> efforts. These fast pace moves of whole manufacturing hierarchies,
> resemble the technological and organizational techniques of off-shore
> oil drilling and pumbing rigs, as manufacturing facilites pick and move
> to new contexts of more easily exploitable labor and its socio-cultural
> matrix.
> The resulting socio-economic texture is much more complex and seems to
> build in, by design an automatic defeat of any rational centralized
> effort at both reform or modification. Since the flow of capital seems
> to be the only connection, the only form that a will to change
> (power?) can take, that also produces concrete results, then it
> appears to be the heyday of Capitalism, because it is--but only in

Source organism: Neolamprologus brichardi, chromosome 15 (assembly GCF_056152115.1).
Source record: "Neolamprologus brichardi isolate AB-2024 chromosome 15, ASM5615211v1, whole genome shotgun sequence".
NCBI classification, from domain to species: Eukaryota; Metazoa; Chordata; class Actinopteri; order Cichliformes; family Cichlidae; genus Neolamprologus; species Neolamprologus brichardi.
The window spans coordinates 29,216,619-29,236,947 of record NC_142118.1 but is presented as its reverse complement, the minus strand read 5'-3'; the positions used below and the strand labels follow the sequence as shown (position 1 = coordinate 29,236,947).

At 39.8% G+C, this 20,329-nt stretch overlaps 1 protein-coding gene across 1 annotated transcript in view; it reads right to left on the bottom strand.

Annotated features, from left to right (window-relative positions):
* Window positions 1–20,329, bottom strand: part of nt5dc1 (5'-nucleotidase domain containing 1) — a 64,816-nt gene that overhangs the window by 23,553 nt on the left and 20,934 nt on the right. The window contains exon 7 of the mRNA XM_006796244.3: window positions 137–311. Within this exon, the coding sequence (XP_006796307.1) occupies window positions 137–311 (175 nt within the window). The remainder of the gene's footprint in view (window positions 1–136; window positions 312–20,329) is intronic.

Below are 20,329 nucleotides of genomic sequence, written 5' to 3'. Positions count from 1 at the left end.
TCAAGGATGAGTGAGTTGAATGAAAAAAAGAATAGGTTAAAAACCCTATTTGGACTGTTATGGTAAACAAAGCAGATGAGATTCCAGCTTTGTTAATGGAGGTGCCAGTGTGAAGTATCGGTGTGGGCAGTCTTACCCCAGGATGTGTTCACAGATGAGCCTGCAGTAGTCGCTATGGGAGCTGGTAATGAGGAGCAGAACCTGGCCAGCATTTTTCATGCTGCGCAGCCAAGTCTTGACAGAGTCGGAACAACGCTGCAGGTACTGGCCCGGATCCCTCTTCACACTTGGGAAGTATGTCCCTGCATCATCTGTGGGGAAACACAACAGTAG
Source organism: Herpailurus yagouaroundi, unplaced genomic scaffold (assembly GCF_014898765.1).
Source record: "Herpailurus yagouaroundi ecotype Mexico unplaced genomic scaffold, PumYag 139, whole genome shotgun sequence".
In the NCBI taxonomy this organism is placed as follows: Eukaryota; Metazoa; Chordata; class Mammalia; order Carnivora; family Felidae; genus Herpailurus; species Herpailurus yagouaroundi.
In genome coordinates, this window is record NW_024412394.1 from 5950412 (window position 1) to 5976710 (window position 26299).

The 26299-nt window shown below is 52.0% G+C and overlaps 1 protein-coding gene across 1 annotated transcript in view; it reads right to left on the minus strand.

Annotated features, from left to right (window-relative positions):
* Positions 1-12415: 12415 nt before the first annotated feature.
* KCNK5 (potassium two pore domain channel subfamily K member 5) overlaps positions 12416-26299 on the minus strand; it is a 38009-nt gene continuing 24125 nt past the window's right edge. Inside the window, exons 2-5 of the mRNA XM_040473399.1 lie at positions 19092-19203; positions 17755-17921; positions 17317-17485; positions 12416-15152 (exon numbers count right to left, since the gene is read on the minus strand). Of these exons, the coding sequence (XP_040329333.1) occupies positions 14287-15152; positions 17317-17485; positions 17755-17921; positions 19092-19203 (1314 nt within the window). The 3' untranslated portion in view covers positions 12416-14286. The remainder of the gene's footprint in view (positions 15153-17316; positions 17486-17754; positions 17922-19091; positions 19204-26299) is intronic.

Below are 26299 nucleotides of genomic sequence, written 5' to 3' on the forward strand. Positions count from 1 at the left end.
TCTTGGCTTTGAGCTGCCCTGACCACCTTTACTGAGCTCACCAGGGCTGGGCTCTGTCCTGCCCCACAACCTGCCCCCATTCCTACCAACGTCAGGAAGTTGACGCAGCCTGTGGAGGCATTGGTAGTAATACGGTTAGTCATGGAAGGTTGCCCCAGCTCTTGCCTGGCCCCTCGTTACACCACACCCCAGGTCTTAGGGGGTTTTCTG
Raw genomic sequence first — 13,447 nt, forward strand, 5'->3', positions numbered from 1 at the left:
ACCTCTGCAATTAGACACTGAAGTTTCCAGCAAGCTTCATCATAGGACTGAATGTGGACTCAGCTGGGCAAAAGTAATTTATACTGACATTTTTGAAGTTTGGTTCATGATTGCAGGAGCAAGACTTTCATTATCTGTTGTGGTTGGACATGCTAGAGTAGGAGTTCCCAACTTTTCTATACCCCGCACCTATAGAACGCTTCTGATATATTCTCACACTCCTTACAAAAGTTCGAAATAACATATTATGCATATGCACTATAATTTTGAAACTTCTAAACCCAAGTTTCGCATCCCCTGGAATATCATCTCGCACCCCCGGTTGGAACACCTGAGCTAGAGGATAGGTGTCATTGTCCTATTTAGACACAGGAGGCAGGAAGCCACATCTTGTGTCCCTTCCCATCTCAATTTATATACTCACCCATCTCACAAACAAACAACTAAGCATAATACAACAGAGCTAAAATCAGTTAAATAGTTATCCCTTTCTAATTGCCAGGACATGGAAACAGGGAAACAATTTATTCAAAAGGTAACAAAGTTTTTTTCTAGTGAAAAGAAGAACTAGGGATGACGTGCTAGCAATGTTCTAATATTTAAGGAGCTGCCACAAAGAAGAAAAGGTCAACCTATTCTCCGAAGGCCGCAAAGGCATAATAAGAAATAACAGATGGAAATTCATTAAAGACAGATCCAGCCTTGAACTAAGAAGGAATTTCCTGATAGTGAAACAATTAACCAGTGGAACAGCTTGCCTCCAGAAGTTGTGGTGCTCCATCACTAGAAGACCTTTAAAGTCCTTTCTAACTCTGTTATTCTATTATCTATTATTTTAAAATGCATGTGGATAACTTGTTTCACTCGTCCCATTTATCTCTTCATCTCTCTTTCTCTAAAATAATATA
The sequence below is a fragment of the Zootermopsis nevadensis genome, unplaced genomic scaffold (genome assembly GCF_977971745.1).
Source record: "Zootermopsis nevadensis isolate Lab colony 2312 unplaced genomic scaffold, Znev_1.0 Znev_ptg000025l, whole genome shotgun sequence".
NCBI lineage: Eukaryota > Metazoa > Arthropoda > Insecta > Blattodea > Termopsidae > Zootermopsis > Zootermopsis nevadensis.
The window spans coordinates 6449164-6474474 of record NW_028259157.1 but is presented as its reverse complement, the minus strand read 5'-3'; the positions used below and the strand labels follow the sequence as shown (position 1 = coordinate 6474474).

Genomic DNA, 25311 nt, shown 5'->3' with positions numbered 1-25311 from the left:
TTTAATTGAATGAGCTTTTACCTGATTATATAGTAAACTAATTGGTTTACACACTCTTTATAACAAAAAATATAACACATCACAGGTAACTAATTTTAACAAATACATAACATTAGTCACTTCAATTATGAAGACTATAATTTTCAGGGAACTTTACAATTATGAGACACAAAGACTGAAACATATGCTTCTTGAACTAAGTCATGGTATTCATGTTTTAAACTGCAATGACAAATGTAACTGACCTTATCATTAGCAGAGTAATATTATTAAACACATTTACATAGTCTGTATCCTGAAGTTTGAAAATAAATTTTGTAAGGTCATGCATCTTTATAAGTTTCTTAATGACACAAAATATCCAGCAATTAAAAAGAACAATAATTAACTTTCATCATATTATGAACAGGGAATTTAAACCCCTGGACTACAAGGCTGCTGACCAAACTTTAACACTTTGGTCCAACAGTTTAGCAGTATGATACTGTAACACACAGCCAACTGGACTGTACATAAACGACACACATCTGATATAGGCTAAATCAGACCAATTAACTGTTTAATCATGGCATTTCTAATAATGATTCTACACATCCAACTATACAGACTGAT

> this particular sense.
> So, that seems to me to be the common ground where theories of
> political economy, society and culture can meet--in the very living
> space we mutually inhabit. Within such a horizontally diffused space
> which is both a physical reality and a socio-cultural envelop it
> seems little wonder to me, there appears to be no coherent hierarchy
> of organization, value, thought, or judgment. I find nothing mystical
> about these socio-cultural, that is historical developments since they
> seem to merely reflect the concrete circumstances of daily living.
> When I say mystical, of course I am referring to the idea that there
> is a theoretical reason beyond concrete circumstance. To a large
> extent, I am convinced that whole great swaths of theory from various
> fields have completely dis-dissociated themselves from any connection
> to the very worlds they are supposed to articulate. That impression